Nona Bowkis - Lawgistics Ltd (22/06/2016)
Thanks for coming to the site but we only advise motor traders and not consumers and so cannot answer your queries. You are best advised to contact a consumer organisation such as the Citizens Advice Bureau or talk to a solicitor
Jonno (22/06/2016)
Bought a new car Jan 2016, Satnav has been faulty since then. Main dealer had tried to rectify the problem 3 times with no success. Have been waiting a month for them to get permission from manufacturer to change it. It would appear that this problem is known to the manufacturer. Where do I stand with my rights?
Nona Bowkis - Lawgistics Ltd (08/06/2016)
Hi Daren, I would say that a boot catch would not render a vehicle not of satisfactory quality meaning the customer would not be entitled to a refund regardless of when the fault occurred. However, if it was only reported 10 days after the sale then, depending on the fault, it was unlikely to have been present at the point of sale and unless the customer can prove otherwise, then there is no entitlement to a refund. In terms of timing, any agreed refund needs to be paid ‘without undue delay’ (but not before you have the car back) and at the latest within 14 days of the agreement to refund as set out in Section 20 of the Consumer Rights Act.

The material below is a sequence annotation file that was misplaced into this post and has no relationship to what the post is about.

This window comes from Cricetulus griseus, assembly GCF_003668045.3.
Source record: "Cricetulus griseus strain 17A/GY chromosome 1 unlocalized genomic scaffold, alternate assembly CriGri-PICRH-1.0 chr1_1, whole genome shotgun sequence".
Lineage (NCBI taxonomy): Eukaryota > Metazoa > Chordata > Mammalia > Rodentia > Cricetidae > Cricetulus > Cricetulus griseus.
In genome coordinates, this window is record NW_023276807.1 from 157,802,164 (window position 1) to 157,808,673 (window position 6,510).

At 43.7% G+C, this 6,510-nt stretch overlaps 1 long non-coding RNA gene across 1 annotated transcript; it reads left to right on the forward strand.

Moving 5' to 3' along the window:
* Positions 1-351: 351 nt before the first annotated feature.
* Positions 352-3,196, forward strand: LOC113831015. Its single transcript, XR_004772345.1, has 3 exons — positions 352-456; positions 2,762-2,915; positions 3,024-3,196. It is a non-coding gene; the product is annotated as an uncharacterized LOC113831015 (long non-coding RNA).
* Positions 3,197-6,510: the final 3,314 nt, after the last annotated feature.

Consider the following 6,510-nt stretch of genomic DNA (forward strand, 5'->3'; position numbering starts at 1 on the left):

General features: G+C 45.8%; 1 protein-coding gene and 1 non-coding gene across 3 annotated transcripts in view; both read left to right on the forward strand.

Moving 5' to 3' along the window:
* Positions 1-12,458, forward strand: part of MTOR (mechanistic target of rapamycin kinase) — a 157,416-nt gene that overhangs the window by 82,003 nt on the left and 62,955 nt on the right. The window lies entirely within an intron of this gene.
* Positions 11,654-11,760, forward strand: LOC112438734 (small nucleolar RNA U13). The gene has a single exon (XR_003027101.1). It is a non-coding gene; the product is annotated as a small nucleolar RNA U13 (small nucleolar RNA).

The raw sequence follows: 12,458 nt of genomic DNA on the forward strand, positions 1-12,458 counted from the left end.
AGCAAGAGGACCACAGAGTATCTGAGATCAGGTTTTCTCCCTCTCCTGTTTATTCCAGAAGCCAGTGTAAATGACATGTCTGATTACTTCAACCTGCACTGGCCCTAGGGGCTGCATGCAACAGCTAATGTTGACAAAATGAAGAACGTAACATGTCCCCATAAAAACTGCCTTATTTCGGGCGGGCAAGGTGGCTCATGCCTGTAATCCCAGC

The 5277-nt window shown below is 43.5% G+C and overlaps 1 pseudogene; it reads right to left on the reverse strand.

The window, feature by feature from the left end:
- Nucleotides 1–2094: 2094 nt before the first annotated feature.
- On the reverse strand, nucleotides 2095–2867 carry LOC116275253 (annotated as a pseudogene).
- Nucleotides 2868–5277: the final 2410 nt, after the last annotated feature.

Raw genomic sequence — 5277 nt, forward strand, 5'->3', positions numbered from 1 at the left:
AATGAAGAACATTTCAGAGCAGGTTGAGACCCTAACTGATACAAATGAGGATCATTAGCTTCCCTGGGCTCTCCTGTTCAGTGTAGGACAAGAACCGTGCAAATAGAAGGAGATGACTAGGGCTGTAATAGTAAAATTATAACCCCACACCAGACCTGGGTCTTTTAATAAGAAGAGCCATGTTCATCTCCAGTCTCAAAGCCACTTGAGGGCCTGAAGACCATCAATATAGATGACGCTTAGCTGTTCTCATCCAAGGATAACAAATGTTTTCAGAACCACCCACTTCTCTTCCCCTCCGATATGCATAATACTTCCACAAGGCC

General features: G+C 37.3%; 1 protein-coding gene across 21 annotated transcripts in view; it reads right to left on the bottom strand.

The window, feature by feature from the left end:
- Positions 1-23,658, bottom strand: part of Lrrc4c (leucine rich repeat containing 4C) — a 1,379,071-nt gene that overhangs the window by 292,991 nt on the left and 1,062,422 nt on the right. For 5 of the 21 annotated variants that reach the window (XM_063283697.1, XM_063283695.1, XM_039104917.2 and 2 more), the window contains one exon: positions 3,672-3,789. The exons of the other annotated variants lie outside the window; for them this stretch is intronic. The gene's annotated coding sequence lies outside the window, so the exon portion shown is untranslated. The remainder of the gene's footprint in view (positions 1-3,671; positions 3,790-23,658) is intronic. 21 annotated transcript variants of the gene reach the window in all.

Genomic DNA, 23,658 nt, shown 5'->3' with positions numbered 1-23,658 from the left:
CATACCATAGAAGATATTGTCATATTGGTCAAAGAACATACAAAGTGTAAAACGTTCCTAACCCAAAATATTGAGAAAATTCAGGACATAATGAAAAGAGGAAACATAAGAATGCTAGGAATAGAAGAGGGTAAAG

Daren (08/06/2016)
Hi There. above it says that "down to the consumer to show there is a fault and that it was present at the time of delivery" What about if they take it on day zero then on day 10 a fault occurs (eg a boot catch fails) can a refund be asked for? If so how many days does the company have to refund the money and can they get the car back before they have to pay? Thanks